October 30, 2018

12:25 pm

Could Elephant Trunks Hold The Key To Robotics?

Elephant trunks are infinitely fascinating. They can lift up to 770 pounds. They can be used as an elephant's personal snorkel. They contain 40,000 muscles. And now, according to a new study in the Journal of the Royal Society, they may hold the key to solving a longstanding problem in robotics: developing a robot gripper.

“It is very difficult to develop a gripper that is flexible enough to pick up a variety of objects, for example a single pen or a pile of pens, or a cube of Jell-O,” Scott Franklin, a professor of physics at RIT said in a statement. “The elephant trunk is a single thing; it doesn’t change shape at all, but it is able to pick up food of different sizes, weights and masses, so the idea is that this will give us insight and information into how nature has solved this problem of how to pick up multiple things and then we can try to reproduce it.”

The goal of the study was to better understand elephant dexterity. How do they manipulate two things at once? How can they just as comfortably lift something that's one pound versus lifting something that's 400? How do elephants pick up granular materials, such as dirt or sand, that even humans would have difficulty picking up effectively?

Time sequence of elephant trunk sweeping and grabbing a pile of wheat bran. (a) The trunk locates the force plate. (b) The trunk tip sweeps for about 5 s to compact the bran. (c) The trunk tip pushes downward to jam the bran using both finger-like extensions on the trunk tip. (d) The trunk detaches from the force plate, carrying food to the mouth. (Credit: Royal Society Publishing)
Trunk configuration when jamming food for (a) 32 mm cubes, (b) 16 mm cubes and (c) 10 mm cubes and (d) bran granules of diameter 2 mm. Note the carrot cubes are orange and the rutabaga cubes are red. The red dashed line is tangential to the top 50% of the trunk above the joint. Note that the trunk is straight when grabbing cubes with a side length of 32 mm, but then forms a joint when grabbing smaller pieces. When grabbing bran, the vertical part is the longest, reaching up to 11 cm. (Credit: Royal Society Publishing)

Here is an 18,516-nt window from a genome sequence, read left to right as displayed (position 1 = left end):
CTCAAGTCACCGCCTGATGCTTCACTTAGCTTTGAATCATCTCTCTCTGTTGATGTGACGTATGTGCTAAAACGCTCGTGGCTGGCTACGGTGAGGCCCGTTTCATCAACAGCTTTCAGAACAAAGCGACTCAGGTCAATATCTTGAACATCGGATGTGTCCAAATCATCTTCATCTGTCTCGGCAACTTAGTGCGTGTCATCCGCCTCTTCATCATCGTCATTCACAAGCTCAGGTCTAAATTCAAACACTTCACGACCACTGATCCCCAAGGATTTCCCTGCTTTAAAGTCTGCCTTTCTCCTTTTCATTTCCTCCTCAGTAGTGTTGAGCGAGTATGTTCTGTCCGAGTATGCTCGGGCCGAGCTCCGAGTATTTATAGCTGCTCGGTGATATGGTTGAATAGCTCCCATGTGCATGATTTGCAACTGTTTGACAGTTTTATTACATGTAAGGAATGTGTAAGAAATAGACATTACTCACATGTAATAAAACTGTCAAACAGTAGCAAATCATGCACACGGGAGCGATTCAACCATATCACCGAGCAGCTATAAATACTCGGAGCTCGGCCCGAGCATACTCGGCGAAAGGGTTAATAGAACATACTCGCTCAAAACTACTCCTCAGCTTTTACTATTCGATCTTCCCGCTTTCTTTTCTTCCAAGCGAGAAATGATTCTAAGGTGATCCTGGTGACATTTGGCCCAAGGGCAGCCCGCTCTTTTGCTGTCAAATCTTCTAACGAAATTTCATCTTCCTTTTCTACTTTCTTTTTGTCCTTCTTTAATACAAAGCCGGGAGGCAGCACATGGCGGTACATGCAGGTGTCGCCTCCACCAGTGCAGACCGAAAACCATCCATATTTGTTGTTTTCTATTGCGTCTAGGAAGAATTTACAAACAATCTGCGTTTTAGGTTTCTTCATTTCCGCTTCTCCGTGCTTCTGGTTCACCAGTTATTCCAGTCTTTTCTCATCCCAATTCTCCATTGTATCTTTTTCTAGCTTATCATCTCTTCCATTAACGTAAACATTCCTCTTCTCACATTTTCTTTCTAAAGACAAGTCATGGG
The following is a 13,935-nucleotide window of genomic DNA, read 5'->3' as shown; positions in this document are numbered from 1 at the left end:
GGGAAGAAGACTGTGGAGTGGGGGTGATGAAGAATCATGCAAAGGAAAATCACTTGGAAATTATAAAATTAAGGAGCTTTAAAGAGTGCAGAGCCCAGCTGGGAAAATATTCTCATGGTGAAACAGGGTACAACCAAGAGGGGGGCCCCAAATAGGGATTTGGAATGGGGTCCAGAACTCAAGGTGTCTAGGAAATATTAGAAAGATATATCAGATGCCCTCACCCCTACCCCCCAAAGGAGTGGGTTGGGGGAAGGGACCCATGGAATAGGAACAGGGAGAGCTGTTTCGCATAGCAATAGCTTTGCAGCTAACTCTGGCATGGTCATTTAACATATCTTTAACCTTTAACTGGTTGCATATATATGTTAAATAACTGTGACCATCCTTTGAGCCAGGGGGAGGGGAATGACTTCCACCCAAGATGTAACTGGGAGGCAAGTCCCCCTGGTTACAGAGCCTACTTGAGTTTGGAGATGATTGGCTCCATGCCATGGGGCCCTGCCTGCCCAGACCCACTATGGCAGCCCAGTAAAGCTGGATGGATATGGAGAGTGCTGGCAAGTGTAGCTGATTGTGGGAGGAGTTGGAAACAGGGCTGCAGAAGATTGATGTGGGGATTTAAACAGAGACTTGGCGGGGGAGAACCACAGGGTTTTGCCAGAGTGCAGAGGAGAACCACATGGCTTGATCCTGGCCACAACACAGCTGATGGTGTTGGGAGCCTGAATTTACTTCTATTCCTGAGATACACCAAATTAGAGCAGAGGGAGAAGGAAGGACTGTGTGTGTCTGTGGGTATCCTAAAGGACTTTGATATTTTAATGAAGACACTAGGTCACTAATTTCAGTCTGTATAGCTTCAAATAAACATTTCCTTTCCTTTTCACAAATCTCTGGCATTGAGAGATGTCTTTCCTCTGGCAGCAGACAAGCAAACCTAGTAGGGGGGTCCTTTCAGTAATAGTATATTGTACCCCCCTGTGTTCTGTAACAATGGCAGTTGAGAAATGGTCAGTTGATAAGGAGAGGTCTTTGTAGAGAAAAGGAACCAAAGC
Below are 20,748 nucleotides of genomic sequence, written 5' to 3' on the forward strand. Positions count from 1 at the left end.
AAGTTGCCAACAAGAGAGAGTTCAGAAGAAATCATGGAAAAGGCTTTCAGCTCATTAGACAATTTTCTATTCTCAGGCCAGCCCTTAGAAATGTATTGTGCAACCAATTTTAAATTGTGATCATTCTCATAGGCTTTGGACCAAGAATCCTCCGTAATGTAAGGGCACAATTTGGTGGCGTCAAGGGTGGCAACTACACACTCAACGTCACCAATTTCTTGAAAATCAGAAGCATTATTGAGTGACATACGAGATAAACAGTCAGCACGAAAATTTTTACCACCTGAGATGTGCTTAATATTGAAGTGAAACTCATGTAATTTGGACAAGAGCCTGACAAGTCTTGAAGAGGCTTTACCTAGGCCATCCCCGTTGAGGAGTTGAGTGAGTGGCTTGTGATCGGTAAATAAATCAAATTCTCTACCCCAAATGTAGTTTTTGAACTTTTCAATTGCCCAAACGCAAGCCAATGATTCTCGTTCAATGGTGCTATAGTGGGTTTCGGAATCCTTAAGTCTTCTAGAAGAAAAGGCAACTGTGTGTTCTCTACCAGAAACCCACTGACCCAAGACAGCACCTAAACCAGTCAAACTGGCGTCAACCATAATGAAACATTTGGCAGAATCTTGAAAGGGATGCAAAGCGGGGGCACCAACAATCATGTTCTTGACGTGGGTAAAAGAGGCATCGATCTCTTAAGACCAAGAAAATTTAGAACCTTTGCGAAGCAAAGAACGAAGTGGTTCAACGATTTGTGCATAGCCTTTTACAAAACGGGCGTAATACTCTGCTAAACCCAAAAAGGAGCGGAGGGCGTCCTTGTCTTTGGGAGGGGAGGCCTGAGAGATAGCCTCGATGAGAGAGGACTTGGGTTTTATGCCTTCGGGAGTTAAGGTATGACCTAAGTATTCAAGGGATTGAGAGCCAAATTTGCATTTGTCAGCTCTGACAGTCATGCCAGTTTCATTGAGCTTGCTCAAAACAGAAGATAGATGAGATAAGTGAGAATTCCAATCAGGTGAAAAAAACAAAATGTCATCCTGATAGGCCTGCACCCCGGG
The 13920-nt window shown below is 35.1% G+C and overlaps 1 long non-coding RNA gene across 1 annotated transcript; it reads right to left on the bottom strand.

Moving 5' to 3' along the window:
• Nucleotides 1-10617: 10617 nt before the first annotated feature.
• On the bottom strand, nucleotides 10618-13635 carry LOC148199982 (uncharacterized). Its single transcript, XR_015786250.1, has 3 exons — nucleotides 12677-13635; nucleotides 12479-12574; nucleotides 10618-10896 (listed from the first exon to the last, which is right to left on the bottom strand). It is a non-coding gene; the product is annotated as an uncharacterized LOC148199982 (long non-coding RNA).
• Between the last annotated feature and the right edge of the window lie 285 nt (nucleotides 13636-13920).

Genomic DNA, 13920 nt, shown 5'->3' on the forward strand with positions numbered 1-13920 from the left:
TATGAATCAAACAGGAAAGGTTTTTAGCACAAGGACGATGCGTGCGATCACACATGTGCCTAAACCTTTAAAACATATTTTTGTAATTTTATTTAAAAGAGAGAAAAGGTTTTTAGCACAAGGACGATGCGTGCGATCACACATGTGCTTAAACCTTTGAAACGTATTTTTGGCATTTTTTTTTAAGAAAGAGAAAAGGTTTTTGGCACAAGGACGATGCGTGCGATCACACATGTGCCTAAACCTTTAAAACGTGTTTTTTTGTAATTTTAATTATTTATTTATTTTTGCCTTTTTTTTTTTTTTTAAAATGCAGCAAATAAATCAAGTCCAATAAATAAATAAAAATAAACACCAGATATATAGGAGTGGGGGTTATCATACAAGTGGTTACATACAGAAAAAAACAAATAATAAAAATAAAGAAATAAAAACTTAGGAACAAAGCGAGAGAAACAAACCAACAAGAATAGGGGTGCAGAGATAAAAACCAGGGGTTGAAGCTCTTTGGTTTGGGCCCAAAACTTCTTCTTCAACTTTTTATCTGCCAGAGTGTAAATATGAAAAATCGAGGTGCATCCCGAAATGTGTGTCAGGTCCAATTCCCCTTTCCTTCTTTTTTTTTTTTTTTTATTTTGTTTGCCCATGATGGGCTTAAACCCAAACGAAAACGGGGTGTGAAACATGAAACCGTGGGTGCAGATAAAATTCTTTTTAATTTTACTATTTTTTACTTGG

So what do the findings tell us?

"In this study, we investigate how elephants pick up piles of objects. The challenge in performing this task is that compressive forces must be applied to the objects so that they do not slip away. Using mathematical models, we showed that the greater the number of objects, the more compressive force must be applied. We test this idea in our experiments by providing elephants with food items varying from four to 40 000 in number. Elephants accordingly can vary the forces they apply by a factor of four, from 7 to 47 N. Using synchronized force platforms and video cameras, we show that the application of this force is accompanied by the formation of a kink or joint in the elephant trunk. The distal end of the trunk forms a pillar which provides up to 28% of the applied force. Forming joints may help reduce the energy required to reach for and grab food items, a task they perform for 18 h every day. The joint formation may also have application in elephant-inspired robots."